When Cyrus the Great ascended to the Babylonian throne, he allowed the Jews to return to Jerusalem and to rebuild the temple, which had lain in ruins for seventy years. The second temple stood for almost five hundred years, until Rome took it down. There's a teaching from mishna which holds the second temple fell because of sinat chinam, senseless hatred between us. That teaching resonates with me: not in a blame-the-victim kind of way, but in the sense that the temple was the place which represented the unity of our community, and when we lapsed into petty resentments and hatred, the unity of our community was shattered. The fall of the temple was a physical reality which reflected the internal reality we had co-created. It's not hard to look at my various communities now and to see ripples of that same problem.

Rabbi Moshe Aharon (known also as Miles Krassen) writes, in his teaching for Tisha b'Av 5771, that we can understand the whole earth as the third temple for which our community has so long yearned. In an earlier paradigm we sought to sanctify one spot on the globe; today we are called to the consciousness that the whole planet is the temple. And our planet is wounded by hatred between and among the factions of humanity, just as the temple was. In a way, Reb Moshe Aharon's teaching takes me back to the perspective I mentioned at the start of this post, that on this day we mourn the brokenness of all creation -- though he comes to that not despite the particularism of our history, but through it.

There's a rabbinic teaching that moshiach (the messiah) will be born on the afternoon of Tisha b'Av. Out of the day when we commemorate our community's deepest sufferings rises the possibility of deep and whole transformation. It reminds me of the Greek myth about Pandora opening the box (or perhaps the urn) filled with war, famine, suffering, and all manner of evil. But as a kind of consolation prize, there was one more thing at the bottom of the pile: hope. On Tisha b'Av, we face our suffering -- but there is hope for redemption at the bottom of the box.

I'm still not sure how I feel about fasting in mourning for the fall of the temples. But I know that there can be wisdom in giving myself over to spiritual practices before I wholly understand them. I'm fasting today not because I can intellectually justify the act, but because it joins me with my community (and, during daylight at least, with my Muslim friends who are fasting in observance of Ramadan.) I'm fasting today because it's a spiritual practice which I think might change me, and I won't know how it works on and in me unless I enter into it wholly. And I'm fasting today because this is the very beginning of our season of the Days of Awe, the opening parenthesis for the two-month-long phrase which will end with the closing parenthesis of the fast of Yom Kippur.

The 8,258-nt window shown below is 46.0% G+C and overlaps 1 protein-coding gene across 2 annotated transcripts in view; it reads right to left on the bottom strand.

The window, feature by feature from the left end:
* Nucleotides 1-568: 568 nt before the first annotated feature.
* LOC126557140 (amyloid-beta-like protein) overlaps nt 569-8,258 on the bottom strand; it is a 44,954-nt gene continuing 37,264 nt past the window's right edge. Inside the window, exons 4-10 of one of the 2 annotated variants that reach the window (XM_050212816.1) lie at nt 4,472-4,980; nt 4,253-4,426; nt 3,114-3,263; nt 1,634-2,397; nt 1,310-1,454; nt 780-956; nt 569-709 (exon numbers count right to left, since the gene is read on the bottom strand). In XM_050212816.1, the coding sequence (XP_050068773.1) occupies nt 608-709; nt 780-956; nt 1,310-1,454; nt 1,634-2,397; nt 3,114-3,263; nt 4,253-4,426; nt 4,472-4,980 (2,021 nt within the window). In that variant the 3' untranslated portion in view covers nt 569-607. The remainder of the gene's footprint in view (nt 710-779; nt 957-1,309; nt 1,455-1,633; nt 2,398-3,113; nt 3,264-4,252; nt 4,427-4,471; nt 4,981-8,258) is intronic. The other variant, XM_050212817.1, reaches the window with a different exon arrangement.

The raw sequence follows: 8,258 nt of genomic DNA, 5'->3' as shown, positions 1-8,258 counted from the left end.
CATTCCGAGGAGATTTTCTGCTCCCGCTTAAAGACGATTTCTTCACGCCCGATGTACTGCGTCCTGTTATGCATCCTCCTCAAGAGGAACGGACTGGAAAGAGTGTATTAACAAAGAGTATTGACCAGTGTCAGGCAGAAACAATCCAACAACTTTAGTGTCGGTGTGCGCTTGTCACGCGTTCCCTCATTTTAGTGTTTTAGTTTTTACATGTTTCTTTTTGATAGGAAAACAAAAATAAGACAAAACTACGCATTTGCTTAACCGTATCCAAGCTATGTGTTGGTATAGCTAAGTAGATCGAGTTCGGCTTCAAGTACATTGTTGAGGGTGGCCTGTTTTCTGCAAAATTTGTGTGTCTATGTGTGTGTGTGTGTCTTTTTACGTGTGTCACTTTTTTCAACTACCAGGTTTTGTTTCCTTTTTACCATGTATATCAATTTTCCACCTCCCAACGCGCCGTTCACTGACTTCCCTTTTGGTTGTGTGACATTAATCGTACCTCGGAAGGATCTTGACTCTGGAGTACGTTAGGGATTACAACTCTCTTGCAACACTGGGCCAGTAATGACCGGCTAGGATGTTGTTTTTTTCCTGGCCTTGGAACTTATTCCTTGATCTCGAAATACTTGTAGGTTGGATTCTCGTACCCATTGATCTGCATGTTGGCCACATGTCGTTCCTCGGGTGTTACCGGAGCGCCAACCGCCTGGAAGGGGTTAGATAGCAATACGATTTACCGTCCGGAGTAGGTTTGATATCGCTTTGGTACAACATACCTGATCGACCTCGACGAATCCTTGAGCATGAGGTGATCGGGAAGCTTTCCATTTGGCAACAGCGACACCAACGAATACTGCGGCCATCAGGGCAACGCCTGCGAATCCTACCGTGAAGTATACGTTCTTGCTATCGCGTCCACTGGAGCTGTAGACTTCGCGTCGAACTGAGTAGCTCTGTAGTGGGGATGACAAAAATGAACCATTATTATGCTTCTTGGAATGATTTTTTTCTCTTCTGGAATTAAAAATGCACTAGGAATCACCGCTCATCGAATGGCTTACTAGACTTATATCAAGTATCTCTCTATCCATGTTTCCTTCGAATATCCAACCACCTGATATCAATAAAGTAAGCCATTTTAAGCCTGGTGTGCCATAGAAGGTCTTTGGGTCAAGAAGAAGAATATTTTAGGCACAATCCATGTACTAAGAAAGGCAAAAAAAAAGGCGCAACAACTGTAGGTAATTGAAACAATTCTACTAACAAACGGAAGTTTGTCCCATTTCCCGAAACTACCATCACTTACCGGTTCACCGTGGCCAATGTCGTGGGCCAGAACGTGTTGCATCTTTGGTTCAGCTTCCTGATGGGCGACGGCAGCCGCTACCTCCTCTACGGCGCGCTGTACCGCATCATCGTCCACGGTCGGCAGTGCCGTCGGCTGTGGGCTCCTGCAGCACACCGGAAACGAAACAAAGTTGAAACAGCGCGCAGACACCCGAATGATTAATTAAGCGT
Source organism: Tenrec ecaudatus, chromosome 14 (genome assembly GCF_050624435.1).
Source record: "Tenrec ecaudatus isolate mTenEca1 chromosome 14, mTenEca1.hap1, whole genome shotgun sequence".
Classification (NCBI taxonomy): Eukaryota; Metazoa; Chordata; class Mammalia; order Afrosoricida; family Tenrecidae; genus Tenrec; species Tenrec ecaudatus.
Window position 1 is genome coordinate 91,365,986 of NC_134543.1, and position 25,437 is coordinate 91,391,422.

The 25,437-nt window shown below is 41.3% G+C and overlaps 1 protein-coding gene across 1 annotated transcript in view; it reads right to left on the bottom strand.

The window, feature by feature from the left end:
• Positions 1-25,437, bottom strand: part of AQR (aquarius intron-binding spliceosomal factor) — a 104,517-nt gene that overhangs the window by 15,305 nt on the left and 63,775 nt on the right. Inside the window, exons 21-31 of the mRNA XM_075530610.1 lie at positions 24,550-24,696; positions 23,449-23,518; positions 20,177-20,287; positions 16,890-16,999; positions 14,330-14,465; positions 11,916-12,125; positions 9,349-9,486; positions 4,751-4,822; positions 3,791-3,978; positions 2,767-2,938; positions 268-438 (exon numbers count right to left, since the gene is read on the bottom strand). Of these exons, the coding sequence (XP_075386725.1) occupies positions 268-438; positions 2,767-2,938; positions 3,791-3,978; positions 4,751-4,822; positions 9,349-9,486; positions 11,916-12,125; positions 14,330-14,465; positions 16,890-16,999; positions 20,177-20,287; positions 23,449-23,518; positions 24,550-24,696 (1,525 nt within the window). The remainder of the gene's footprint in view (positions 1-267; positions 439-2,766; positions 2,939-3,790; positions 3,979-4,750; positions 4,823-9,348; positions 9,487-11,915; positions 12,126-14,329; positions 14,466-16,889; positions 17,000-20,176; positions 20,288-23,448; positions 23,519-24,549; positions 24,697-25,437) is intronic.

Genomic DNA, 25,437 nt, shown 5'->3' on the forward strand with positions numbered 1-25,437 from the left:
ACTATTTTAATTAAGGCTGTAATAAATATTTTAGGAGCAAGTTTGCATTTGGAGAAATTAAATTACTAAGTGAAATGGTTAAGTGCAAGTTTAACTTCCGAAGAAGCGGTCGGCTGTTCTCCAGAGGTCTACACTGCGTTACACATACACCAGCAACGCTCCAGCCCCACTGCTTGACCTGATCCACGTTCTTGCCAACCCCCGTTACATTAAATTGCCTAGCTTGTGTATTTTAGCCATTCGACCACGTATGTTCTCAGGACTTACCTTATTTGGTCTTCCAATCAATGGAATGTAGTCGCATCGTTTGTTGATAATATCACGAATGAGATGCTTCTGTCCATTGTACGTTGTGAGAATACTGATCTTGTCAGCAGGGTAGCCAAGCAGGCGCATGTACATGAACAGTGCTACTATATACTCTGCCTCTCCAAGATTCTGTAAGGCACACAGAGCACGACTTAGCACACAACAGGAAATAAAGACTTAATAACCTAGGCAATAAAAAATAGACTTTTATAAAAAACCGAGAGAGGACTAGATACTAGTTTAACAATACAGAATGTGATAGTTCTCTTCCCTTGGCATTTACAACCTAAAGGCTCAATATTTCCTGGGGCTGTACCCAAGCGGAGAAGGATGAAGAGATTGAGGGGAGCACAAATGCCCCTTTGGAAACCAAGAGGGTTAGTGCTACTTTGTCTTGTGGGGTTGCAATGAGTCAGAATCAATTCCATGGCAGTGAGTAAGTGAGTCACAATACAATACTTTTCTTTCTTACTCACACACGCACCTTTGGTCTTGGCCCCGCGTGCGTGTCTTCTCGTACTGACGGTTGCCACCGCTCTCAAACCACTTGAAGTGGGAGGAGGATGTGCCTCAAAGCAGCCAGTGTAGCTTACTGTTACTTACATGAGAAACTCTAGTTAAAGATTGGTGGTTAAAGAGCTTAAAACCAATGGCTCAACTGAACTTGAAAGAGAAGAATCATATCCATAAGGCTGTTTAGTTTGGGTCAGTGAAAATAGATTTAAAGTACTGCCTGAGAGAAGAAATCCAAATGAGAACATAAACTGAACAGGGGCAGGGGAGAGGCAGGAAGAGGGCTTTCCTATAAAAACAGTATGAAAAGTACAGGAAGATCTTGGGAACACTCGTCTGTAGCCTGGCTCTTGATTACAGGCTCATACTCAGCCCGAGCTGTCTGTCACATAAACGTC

The time between Tisha b'Av and Yom Kippur... is the time between the destruction of Jerusalem -- the crumbling of the walls of the Great Temple -- and our own moral and spiritual reconstruction. The year has been building itself up, and now it begins to let go -- the natural cycle of the cosmos, the rise and fall, the impermanence and the continuity, all express themselves in this turning. The walls come down and suddenly we can see, suddenly we recognize the nature of our estrangement from God, and this recognition is the beginning of our reconciliation. We can see the image of the falling Temple -- the burning house -- that Tisha B'Av urges upon us so forcefully, precisely in this light.

(So writes Rabbi Alan Lew in This is Real and You Are Completely Unprepared.) The temple, he notes, was a place with emptiness at its heart -- the holy of holies, which was only entered-into once a year by one person, the high priest who stepped inside that empty space on Yom Kippur to receive a new name for God. On Tisha b'Av, the emptiness breaks loose from that space and swallows everything up. And two months from now, on Yom Kippur, each of us has the opportunity to step inside the emptiness of the holy of holies in our own hearts, to experience what Rabbi Lew calls "the charged emptiness at the Sacred Center." Today's fast is the first step on that journey. May today help bring all of us -- our community, our communities, our world -- closer to redemption.